While there is still plenty of bad news to go around, a few glimmers of hope are popping up to indicate that we may be approaching the bottom economically, and starting to turn the economy around. In no particular order:
* Citibank, one of the big four American commercial banks, has turned a profit for the first two months of 2009, for the first time since the third quarter of 2007, which has helped restore confidence in the stock market.
This is good because the stock market yesterday hit its lowest point since September 12, 1996 (almost twelve and a half years ago), continuing the stock market's trend of falling at the same pace as it did during the first seventeen months of the Great Depression.
* Used car prices are starting to increase again, after bottoming out in the shadow of declining new car sales, declining new car prices, and reduced credit availability. Used cars continue to replace new car sales, however. Buyers are often making down payments and monthly payments similar in size to those used to purchase new cars, but are opting for used vehicles so that their loan terms are shorter and the total loan amount is smaller. February new car sales are the lowest that they have been since 1967 at 9.1 million vehicles sold.
* Relative normality is returning to the commercial paper market. Commercial paper is a short term loan from an operating business obtained for use in operations as working capital.
In good economic times, the difference in the interest rate on commercial paper from the most creditworthy firms and the less creditworthy firms is a fraction of a percentage point. The risk premium paid by less creditworthy firms rose to about one interest rate percentage point in the middle of 2007, when the subprime collapse started to rear its head. Then, starting around September 2008, the risk premium paid by less creditworthy firms trying to borrow short term funds spiked, eventually reaching 5.86 interest rate percentage points. Now, the risk premium paid by less creditworthy firms to obtain short term loans has dropped to one interest rate percentage point again, back to where they were when the subprime crisis started to catch the market's attentions but before the financial markets melted down last fall.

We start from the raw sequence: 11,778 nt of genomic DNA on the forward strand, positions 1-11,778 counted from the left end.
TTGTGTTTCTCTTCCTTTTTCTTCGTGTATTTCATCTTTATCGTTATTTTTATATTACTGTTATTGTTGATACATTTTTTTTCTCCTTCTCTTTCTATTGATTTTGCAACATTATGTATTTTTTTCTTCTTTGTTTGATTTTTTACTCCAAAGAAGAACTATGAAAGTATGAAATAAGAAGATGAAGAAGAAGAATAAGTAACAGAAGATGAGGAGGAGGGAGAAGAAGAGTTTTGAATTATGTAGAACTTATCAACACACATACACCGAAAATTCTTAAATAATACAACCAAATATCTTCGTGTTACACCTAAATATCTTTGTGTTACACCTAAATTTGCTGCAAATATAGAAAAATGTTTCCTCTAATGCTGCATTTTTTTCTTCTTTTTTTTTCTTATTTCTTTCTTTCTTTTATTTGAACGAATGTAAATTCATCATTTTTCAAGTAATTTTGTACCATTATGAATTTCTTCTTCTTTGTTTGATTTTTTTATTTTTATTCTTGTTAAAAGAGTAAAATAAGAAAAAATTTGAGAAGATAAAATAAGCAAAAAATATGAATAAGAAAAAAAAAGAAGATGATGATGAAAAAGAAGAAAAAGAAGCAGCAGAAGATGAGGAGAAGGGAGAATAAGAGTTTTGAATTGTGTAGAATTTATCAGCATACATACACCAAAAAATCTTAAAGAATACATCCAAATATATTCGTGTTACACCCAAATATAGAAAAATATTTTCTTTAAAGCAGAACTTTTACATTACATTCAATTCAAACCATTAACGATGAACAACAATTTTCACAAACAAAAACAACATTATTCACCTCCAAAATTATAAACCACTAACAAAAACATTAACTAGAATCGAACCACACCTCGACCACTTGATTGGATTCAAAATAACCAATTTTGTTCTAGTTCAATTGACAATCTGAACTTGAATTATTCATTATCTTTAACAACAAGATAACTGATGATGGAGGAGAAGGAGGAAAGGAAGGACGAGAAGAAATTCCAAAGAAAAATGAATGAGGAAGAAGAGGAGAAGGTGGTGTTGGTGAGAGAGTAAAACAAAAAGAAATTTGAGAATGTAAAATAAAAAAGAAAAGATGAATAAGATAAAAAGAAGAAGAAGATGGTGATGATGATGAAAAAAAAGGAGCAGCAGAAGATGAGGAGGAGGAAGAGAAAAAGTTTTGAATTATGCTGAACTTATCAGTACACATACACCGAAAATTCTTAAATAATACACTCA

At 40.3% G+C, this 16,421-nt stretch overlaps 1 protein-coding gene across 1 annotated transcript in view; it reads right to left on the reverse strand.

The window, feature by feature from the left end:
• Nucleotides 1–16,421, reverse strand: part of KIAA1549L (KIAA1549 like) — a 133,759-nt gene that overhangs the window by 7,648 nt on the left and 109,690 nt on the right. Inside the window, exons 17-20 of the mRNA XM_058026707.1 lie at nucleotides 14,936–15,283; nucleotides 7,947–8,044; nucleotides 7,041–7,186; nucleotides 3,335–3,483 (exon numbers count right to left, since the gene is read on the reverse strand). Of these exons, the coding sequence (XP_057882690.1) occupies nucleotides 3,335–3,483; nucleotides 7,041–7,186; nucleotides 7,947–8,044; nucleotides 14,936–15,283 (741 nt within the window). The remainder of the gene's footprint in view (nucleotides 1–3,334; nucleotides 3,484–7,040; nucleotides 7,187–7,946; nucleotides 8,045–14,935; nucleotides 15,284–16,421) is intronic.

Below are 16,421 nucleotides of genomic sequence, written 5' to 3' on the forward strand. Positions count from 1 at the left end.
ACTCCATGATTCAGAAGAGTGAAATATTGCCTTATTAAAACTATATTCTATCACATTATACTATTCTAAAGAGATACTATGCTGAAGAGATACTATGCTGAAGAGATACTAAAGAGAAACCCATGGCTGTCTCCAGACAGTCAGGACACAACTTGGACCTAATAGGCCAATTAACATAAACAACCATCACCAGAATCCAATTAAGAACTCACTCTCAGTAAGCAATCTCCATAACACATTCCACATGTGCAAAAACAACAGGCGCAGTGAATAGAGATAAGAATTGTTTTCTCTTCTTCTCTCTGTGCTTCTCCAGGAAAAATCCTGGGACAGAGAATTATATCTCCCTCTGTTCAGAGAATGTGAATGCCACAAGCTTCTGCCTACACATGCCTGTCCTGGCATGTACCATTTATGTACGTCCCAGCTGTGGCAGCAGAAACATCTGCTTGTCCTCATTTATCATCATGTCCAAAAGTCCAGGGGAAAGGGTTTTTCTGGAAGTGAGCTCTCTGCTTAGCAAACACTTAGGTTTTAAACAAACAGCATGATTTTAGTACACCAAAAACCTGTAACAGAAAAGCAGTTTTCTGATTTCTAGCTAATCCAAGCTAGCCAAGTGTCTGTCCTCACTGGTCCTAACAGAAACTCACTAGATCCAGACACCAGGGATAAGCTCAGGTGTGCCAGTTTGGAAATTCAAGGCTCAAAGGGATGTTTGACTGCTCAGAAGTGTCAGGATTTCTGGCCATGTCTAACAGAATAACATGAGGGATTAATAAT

The TED spread, which measures the different in interest rates between a 90 day Treasury Bill, which is risk free in principle, and the interest rate on an identical loan from another commercial bank (in amounts beyond those which are FDIC insured), has also returned to relative normal levels. The risk premium for lending to a bank rather than the federal government now at 1.09%, about where it was before the height of the crash in the fall of 2008. "The peak was 4.63 on Oct 10th and a normal spread is around 0.5."
Thus, while big lenders are still more concerned about the risk of default in short term loans to large companies and banks than before the current downturn began, the panic stage is over for now.
* We are well into the coincident and even the lagging indicators of a recession at this point, and should look for rebounds in residential investment and personal consumption expenditures as leading indicators that a recession is ending.